Step 2: Remove the selected stem by cutting diagonally just below a node. 

Step 3: Place the cutting in a glass of tepid water, making sure the node is submerged below the water line. 

Step 4: Put the glass in a warm place with bright, indirect light.

Step 5: Keep an eye on the cutting, and change out the water if it becomes cloudy. In a few weeks, you should see tiny roots begin to grow from the submerged node. 

Step 6: When the roots are a few inches long, plant the cutting in a pot of moistened potting mix with a little peat and perlite or orchid bark added.

Step 7: Care for the plant as usual.

Common Growing Problems

Rhaphidophora plants can get a bit leggy and send out extra growth if they're not getting enough sunlight. Remember, with these plants, there's no such thing as too much light. If you feel like it's not getting enough light, feel free to give it some direct sunlight every now and then. Also, don't forget to rotate your plant in the sun so all of the leaves are getting equal amounts of time in the light.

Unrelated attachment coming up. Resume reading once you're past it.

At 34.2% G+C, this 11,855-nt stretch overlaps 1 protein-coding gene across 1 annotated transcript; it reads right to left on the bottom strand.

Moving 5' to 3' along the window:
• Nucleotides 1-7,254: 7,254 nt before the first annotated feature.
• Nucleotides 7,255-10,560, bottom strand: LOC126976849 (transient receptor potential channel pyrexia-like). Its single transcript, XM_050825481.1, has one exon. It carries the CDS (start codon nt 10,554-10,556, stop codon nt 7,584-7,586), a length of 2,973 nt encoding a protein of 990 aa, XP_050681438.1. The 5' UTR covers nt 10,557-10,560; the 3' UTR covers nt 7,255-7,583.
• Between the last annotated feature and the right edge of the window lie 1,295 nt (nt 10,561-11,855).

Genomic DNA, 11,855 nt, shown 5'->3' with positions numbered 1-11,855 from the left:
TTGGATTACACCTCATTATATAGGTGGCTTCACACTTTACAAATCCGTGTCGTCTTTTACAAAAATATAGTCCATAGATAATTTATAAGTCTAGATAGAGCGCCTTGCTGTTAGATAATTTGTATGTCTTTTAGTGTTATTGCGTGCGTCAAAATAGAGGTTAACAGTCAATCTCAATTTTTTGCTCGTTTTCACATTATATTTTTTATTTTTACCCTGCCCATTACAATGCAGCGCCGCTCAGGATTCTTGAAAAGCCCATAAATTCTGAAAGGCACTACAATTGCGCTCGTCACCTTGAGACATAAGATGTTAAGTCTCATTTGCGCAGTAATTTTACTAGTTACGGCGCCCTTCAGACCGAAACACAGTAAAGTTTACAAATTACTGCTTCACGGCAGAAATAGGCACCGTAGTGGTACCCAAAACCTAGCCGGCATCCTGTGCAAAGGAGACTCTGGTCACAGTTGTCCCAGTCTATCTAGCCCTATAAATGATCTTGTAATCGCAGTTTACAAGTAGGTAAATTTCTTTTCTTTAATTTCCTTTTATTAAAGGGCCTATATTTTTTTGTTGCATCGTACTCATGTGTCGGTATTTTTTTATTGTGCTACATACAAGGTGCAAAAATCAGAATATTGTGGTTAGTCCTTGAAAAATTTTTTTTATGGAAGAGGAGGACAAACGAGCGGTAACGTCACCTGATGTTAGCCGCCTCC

While your plant definitely likes consistent moisture, that doesn’t mean you should water it every day. Keeping the soil moist and making sure your plant is getting enough water is essential, but beware of overwatering, which can lead to fungal root rot. Root rot is usually caused by soilborne fungi, and it can be devastating to your plant.

Potting and Repotting Rhaphidophora Plants

Because they're so fast-growing, rhaphidophora plants need to be repotted at least once a year. If you're wondering when it's time to repot, there are two tell-tale signs: The roots poke through the drainage holes of the pot, or the plant's growth has slowed down dramatically. Luckily, repotting is pretty easy.

First, gently remove your plant from its current pot, shake off any excess soil, and trim off any dead or rotted roots. Then, fill half of the new pot with potting mix, place your plant in the pot, and fill the rest of the pot with fresh soil. Care for it as usual.

Article Sources
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  1. Burrows G, Tyrl R. Toxic Plants of North America. Wiley, 2013